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Shin Splints

 

Shin Splints is a generalised term to describe several different conditions that cause pain around varying parts of the shin region.  There are several structures which can cause pain in this area so it is very important to get a correct diagnosis from your physiotherapist.  Different types of shin splints  occur in long distance runners, impact and jumping sports.

 

What are the causes of shin splints?

  • Stress fractures: Whilst not typically referred to as a type of shin splint, stress fractures  have been mentioned here as they are a type of that  shin pain that must be ruled out as treatment may vary from treatments that are appropriate for other shin splint types. It might be easy to think of stress fractures as a MORE SEVERE form of shin splints.  Stress fractures are exactly what the name suggests. Smallcracks or fractures graduallt develop with the bones with excessive stress or loading.  You will have very localised pain on one of the bones in the shin. Stress fractures are more commonn the tibia than the fibula so pain is typically felt on the inside of the shin.  Stress fractures are  a gradual onset, overuse problem and is made worse with exercise,  a rapid increase in your training program, incorrect footwearpoor running biomechanics and poor bone density can all be contributing factors. This type of pain will tend to progress with further activity and often aching at night is present.
  • Inflammation:  at the insertion of the muscles onto the bone, particularly tibialis posterior and soleus muscles in the calf.  This presents as quite diffuse pain along themedial tibia (inside of the shin).
  • Vascular insufficiency:  altered blood flow either into or out of the leg can present as pain in the calf.
  • Compartment syndrome:  this typically presents as increased aching pain and tightness during exercise, with no pain at rest.  Your lower leg has several muscles divided into four compartments separated by thick inelastic fascia.  Overuse and inflammation of the muscles can increase the pressure within the compartment and reduce blood flow to the muscles. The pain in this type of injury is described as tightness and settles within minutes of cessation of the aggravating activity. Occasionally patients complain of pins and needles in the feet also.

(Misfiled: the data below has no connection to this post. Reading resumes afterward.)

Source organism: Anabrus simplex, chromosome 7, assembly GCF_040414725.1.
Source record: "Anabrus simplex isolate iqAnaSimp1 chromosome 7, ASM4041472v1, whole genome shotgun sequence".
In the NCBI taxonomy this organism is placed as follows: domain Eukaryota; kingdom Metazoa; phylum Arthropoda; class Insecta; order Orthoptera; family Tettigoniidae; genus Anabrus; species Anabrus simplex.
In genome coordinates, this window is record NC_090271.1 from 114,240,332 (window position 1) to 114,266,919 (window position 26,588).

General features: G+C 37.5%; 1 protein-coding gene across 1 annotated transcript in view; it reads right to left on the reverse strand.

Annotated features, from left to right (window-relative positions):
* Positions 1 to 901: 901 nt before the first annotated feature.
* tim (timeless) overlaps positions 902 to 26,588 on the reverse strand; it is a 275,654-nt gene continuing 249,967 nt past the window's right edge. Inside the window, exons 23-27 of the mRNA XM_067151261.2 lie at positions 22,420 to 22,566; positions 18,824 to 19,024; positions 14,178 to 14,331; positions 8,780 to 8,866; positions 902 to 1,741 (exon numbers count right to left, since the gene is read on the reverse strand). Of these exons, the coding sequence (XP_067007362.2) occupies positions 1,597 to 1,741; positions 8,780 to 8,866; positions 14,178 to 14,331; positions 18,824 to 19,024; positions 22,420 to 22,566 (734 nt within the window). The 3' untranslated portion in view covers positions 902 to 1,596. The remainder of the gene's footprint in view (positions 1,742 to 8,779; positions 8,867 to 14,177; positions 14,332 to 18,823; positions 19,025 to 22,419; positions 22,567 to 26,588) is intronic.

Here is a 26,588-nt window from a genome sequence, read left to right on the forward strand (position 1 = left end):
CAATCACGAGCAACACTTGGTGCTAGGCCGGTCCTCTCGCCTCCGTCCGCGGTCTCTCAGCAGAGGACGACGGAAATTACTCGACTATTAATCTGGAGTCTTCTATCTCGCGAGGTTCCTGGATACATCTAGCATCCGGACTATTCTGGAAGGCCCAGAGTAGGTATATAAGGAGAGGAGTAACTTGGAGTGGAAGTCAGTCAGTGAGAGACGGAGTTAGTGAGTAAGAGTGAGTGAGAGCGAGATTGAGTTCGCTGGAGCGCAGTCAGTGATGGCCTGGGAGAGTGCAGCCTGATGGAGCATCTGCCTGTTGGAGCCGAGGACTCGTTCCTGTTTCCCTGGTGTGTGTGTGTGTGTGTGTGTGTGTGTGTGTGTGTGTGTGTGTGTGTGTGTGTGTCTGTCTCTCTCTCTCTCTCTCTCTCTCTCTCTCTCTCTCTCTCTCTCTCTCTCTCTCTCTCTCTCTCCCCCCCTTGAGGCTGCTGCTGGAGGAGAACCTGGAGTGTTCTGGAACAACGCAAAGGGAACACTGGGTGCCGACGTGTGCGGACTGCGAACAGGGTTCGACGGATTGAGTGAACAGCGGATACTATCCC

• Nerve entrapment:  less common but can cause pain in the shin.

What Get Active can do to treat Shin Splints!

  • Specific exercises.  An initial period of relative rest will be essential. Relative rest does not necessarily mean a complete cessation of aggravating activity but most certainly a reduction in it.   We will advise you on appropriate cross-training exercises to keep up your fitness and not cause pain.  You will need a specific strengthening program with a gradual return to running.
  • Soft tissue release:  Release spasm in the muscles surrounding the calf and shin.
  • Treadmill running analysis:  These will be essential to analyze your biomechanics.  We can then prescribe custom made orthotics and hip stability exercises to improve your running biomechanics and prevent further damage.

Suitable Products for shin splints include:

  • Orthotics: help control excessive pronation and improve lower limb alignment
  • Foam roller: used to massage and loosen tight muscles around the calf.
  • Footeze: also used to massage and loosen tight muscles around the calf.

 

Purchase these products at any of our St Leonards clinics today!